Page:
Lots of things about in the county over the weekend, so this afternoon after a family event I wondered this afternoon if there might be something about in Four Marks. There was a decision to be made though, the weather wasn't inspiring and it was Tottenham v Man Utd on the television, then the news came in that the kick ff had been delayed so I set off to see if I could find something. As I headed down Brislands I could see dark clouds gathering in the west, I wasn't going to be out for too long.
No Chiffchaffs singing along Brislands as I walked towards Old Down, but at the back of the field a female Roe Deer was grazing.
The daffodils are now wilting, and the Lesser Celandines look a little sad, but there was another yellow flower appearing in the verge, a small clump of Cowslips the first for the year.
As I came out into the open fields along Brislands I could see that the wild flowers were also beginning to show here. There is always a good show around this time of year before the bracken grows too high and covers everything.
Along with the sad Celandines, Wood Anemones have now burst into flower. They love the sun, the petals staying closed when its overcast. This afternoon there was some watery sunshine and they were all in flower, petals open pointing towards the sun.
One interesting feature of the wood anemones is that Brislands Lane runs east to west with a hedge on either side, you can only find the significant clumps of Wood Anemone on the north side of the lane, this is where the sunshine gets.
I walked into Old Dow in almost silence, except for the odd burst of Wren there was no bird song, this was not a good sign. Most of the trees are still to show their true colours, the leaves only just beginning to bud, however one Silver Birch for some reason was different to the rest showing a profusion of golden green leaves.
From the crossroads I headed to wards the cottage entrance and could hear what I thought was a strange Blackbird song, you could hear the blackbird notes but they were not necessarily in the right order. I scanned the trees because I knew it had to be a thrush of sorts somewhere.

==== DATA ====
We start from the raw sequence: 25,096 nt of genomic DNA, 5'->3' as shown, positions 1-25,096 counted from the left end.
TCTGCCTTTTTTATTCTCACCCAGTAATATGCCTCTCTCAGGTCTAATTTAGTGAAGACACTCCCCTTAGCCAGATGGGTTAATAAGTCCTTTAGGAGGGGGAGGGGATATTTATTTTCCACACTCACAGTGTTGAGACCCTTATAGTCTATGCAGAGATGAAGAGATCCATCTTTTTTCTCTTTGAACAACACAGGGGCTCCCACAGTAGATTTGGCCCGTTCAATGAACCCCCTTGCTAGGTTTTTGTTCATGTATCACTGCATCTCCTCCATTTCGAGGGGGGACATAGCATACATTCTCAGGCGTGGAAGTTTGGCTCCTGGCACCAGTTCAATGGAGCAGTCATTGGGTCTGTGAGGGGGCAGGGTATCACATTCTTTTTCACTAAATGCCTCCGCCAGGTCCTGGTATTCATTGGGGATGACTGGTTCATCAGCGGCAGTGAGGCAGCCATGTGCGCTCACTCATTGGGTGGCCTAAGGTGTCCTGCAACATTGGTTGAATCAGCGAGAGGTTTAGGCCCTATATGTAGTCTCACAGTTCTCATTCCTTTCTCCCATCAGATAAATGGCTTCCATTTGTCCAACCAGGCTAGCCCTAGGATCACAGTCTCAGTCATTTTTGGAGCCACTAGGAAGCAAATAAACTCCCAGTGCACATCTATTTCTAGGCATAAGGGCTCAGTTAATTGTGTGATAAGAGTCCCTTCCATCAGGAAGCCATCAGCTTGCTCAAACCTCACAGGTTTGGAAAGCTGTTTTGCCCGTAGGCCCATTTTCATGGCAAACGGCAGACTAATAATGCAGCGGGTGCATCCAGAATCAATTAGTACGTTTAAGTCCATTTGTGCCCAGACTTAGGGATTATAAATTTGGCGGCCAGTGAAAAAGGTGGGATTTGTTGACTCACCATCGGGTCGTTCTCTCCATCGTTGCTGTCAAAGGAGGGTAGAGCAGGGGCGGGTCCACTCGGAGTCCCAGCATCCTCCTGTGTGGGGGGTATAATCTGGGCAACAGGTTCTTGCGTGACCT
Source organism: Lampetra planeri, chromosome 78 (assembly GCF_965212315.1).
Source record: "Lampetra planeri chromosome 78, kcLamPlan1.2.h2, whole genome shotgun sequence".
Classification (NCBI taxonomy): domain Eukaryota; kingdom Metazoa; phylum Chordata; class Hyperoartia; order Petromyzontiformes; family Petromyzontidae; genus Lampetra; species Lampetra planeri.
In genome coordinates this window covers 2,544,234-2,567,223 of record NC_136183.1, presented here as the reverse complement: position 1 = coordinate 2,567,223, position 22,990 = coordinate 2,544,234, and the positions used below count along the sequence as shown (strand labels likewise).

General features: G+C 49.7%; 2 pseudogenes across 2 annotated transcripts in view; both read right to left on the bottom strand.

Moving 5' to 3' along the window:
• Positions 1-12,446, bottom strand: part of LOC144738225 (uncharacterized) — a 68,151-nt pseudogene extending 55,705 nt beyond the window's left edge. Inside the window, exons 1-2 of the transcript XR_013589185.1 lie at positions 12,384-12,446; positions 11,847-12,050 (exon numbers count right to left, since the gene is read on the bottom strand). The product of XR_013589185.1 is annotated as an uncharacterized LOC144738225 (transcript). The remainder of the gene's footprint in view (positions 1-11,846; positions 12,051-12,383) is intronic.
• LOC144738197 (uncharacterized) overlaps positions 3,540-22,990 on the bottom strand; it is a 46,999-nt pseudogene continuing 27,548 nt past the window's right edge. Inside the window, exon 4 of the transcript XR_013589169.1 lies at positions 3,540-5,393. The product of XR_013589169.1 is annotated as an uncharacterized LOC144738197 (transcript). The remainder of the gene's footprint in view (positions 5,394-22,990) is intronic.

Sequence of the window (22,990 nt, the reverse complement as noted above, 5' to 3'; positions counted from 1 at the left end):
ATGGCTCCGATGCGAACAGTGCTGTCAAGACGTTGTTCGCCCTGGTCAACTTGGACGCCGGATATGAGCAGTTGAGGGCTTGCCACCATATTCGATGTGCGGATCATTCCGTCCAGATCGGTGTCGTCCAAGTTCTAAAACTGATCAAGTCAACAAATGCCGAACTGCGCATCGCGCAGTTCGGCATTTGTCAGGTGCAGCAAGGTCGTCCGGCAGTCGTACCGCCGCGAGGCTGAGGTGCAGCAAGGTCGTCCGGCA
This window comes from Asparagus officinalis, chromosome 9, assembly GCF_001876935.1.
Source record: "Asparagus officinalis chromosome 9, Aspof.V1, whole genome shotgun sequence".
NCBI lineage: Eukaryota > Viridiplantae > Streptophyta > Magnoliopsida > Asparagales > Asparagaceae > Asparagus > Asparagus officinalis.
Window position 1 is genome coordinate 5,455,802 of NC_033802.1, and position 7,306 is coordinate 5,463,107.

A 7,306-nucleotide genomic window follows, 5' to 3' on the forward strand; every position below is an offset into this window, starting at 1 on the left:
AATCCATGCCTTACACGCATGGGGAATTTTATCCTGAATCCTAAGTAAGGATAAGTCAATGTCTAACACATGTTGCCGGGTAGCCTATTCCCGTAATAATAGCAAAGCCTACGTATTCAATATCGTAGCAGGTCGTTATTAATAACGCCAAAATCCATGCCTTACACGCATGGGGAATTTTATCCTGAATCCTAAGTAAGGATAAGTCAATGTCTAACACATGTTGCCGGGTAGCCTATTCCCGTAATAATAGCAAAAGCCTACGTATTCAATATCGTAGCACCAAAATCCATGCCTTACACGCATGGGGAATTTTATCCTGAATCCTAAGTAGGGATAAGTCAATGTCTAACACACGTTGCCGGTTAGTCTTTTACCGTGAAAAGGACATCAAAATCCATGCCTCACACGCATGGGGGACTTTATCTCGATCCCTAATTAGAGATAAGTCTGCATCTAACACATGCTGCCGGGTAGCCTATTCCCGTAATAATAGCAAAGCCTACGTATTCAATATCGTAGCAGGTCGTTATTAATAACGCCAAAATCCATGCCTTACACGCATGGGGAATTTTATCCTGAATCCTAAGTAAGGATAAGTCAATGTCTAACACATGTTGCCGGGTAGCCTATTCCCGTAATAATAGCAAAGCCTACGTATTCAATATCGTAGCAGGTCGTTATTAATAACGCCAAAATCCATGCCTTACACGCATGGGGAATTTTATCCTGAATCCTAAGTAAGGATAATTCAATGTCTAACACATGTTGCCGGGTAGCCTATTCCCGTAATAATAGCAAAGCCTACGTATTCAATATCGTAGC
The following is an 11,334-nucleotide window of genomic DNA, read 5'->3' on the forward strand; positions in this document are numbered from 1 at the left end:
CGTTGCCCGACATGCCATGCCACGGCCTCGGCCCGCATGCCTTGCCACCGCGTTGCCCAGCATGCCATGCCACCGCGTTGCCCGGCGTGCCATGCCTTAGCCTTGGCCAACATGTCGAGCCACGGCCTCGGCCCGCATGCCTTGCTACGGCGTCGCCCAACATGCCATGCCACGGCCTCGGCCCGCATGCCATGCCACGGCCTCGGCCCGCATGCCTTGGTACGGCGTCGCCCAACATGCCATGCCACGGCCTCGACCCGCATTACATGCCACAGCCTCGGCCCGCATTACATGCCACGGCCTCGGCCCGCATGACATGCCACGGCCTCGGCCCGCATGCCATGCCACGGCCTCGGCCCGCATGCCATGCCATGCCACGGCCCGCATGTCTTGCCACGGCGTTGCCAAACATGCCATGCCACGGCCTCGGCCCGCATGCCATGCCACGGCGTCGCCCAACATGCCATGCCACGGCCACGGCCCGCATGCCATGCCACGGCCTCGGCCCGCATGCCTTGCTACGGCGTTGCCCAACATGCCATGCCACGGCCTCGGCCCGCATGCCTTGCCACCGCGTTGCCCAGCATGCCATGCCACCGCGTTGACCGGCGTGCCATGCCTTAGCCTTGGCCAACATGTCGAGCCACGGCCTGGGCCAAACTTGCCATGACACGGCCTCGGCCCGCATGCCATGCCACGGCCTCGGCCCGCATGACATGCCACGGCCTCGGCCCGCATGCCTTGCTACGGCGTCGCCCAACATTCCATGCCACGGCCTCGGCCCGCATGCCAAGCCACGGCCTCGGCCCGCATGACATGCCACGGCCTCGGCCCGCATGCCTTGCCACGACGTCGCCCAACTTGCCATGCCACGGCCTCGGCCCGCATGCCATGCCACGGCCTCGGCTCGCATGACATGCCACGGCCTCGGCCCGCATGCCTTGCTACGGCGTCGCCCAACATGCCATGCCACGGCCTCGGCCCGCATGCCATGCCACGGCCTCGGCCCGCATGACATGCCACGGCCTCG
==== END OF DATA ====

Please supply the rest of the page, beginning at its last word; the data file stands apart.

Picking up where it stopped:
I found it tucked away in the middle of a large Beech Tree. It was a Mistle Thrush, first time I had found one singing here. Sometimes known as a Storm Cock due to their habit of singing just before and during rain storms, this was not a good sign.
The path was quite muddy as I headed towards the style. Once again I could see the ploughed field right to the edge and I inwardly moaned. This was the site of the Blues and Brown Argus last year, I had hoped that they would return this year. The are is always wet, and sheltered by the surrounding trees so it may not cultivate well, we shall have to see. As I passed by though I was surprised to see the Mallard pair appear and then slowly walk away from me. Like the Partridges they seem to get lost at this time of year.
A Chiffchaff was singing in the Willow trees at the pond, but eluded me once again as I tried to get a photograph. There was nothing on the water, and there was no sign of any Toad Spawn, maybe the erection of the sign to warn motorists has scared them all away, or just maybe breeding here has failed and they are just not returning.
A sign of spring though at the point was the emerging Iris leaves, they all look a lovely lime-green at this stage.
From the high Beech trees surrounding the pond a Great Spotted Woodpecker called. This is a good site for them, and you can either hear them drumming or calling from the trees, and they have nested here for several years. I finally managed to find the owner of the call, but had to look through plenty of branches to get a view of the red vent feathers.
All the resident finches are now moving around in pairs. Greenfinches are performing their fluttering display flights which make you think it could be a House Martin, and Goldfinches fly around together with their jingling calls, while Bullfinches hide in amongst the branches, their piping calls the only sign they are there.
Chaffinches are the most approachable, the males singing from prominent positions while the drabber females skulk though the hedgerows.
As i came down Kitwood lane past the school I saw what at first dismissed as a Woodpigeon fly up into a tree at the bottom of Alton Lane. But then a series of alarm calls went out and I decided it might be worth a closer look, and was pleased to find a male Kestrel sitting on one of the branches.
I always love to see these falcons, a strong reminder of my child hood when they were the countries commonest bird of prey.
On a similar topic, when I stopped to find a calling Chiffchaff more alarm calls started up, and above me the current commonest British bird of prey appeared above me, in fact there were two, and they were displaying, the male soaring upwards and then diving down and clasping talons as they tumbled in the air.
This time last year a lone Swallow had arrived along Gradwell and had to wait 10 days before it was joined by others. It would seem that it has learnt its lesson and that it is staying with its friends this year.
I walked home with the dark grey clouds approaching closer. The forecast is for it to be warmer through the week, with the winds going round to the south so lets hopew that has some influence on things.